Polarisation and conflict: a prologue

From someone who respects both sides, wishing they would respect each other

Reading about a mass disassociation (I choose not to name who is dissociating from whom) this morning fills me with gloom and not a little anger. I like it when people get on with each other; when they see each other's point of view; when they recognise that there are reasons for whatever the other person is thinking, and that (with few exceptions) the people they want nothing to do with have opinions of mixed value, like all of us. Just like the polarisation that we see so much of in contemporary politics, people on either side focus on the unreasonable, damaging, hurtful aspects of the other position, and do not see the reasonable, well-meaning and hopeful sides.

Personally, I do not see this simply as a matter of more evolved versus less evolved. In terms of Kegan's adult development theory, I suspect that either side could have a quite consistent, if imperfect, self-authored (4th order) world view. The danger, which I think is common to many situations in contemporary society, is that a Kegan 5th order self-transcendent view is seen as 3rd order backsliding to outdated (and probably harmful) traditions. I can't see any easy way around that.

I don't think I have the energy – I imagine it is going to take quite a bit – to finish writing about this before the time when I would like to turn off the computer and go to bed, but maybe tomorrow I will try to write a tale of two worldviews. I'll try to write a generous account of both sides, still naming no names. Then I'll see how the tale wants to continue itself. I would like to imagine a generative dialogue. In real life, this seems practically impossible, because the two sides have lost trust, and no longer feel safe in conversation with each other.

I saw this kind of pattern, live, at Lancaster Cohousing, where I was living for seven years. When people lose a sense of psychological safety in the presence of the other, they also usually lose the ability to enter into dialogue; and where there is no dialogue, the difficulties, the misunderstandings, can never be worked through. Sometimes, one or both parties will have their own approach to resolving conflict; but only a neutral approach avoids one side seeing the proposed method as biased in favour of the other, and therefore unsafe. I've also experienced this in couple counselling. Both may prefer different counsellors, and the obvious (though rarely rational) fear is that the other person's counsellor will side with them against you. If that is what happens when communication is face-to-face, how much more room for misunderstanding and conflict there is when the medium is the written word!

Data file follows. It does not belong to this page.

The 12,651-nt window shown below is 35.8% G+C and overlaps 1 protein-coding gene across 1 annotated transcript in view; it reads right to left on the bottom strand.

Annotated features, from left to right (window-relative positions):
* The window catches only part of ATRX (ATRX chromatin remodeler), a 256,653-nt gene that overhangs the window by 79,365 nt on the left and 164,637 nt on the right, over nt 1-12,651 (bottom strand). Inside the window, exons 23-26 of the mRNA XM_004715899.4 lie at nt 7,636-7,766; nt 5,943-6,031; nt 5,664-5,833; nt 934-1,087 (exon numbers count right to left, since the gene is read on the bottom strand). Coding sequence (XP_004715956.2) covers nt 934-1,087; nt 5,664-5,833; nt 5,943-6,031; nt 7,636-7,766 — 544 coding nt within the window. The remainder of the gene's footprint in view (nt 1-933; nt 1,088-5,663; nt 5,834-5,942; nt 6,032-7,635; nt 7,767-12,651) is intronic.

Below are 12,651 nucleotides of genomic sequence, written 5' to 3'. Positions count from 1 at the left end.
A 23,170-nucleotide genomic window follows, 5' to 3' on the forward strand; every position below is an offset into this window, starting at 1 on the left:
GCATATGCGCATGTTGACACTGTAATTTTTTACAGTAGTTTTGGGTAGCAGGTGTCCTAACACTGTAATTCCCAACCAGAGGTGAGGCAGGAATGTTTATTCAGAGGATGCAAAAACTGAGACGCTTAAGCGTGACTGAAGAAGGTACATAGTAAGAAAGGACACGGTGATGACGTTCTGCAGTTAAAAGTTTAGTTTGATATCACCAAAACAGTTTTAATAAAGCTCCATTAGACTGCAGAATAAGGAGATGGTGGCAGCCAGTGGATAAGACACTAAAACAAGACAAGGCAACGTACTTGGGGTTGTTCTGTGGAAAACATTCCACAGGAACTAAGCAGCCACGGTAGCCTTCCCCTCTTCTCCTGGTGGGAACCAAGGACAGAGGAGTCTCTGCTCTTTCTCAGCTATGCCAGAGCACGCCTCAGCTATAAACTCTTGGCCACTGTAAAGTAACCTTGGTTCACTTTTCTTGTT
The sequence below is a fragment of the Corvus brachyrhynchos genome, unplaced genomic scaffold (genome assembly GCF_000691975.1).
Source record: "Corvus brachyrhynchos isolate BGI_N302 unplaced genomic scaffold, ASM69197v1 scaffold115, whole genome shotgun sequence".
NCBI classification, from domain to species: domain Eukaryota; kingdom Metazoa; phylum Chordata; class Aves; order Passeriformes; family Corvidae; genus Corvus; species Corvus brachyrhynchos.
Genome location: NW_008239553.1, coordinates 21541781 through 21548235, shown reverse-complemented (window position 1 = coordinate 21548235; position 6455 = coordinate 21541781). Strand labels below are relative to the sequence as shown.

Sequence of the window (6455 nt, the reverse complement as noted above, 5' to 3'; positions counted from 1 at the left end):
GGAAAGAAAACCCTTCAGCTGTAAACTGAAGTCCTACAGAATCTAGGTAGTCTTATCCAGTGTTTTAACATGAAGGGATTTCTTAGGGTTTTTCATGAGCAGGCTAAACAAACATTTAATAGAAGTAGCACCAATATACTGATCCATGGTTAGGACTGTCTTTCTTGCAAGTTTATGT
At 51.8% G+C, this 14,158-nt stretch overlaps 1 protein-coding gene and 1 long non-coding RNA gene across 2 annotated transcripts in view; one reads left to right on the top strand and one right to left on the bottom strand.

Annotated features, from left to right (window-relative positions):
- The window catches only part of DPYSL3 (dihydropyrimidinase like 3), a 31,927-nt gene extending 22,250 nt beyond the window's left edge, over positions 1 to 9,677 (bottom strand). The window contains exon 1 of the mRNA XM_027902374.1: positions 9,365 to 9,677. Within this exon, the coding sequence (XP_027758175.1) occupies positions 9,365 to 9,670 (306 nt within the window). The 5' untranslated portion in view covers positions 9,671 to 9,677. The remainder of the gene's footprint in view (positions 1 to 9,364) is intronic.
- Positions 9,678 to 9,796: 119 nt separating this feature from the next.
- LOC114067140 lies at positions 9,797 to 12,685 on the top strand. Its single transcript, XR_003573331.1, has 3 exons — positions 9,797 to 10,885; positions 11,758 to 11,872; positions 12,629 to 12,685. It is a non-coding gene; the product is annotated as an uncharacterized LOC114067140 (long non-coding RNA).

Sometimes it feels like children squabbling, and needing a calm but firm parent to sort things out. While people still have some kind of respect for authority, something like this may work, but it seems less and less likely as adults age and settle into different ideological camps. Who has any authority across different ideologies? One of the characteristics of epistemic bubbles, or echo chambers, is that authorities from any ‘other side’ are cast in a negative light, intended to discredit them.

What is hard with individuals is often still harder with groups. In a one-to-one situation with good mediation, sometimes people can at least see each other's genuine humanity, and enough trust can develop though finding some commonality, but with group identity in full play the focus is normally on group cohesion. Any attempt to be friendly and understanding towards the out group could easily come across as being a traitor.

I'd like to blame Facebook, actually. When a business model depends on sucking people in to staying on the site for as long as possible, any trick will be used. What greater need is there to be there, than when a conflict develops between ‘your’ group and someone else's group? When it feels vital that the whole tribe stands together and faces down the out group that are trying to take ‘us’ down? There's no direct intention to seed conflict, of course – that would be a conspiracy theory …

I'll be back with more.

Topics: Complex psychology; Current affairs

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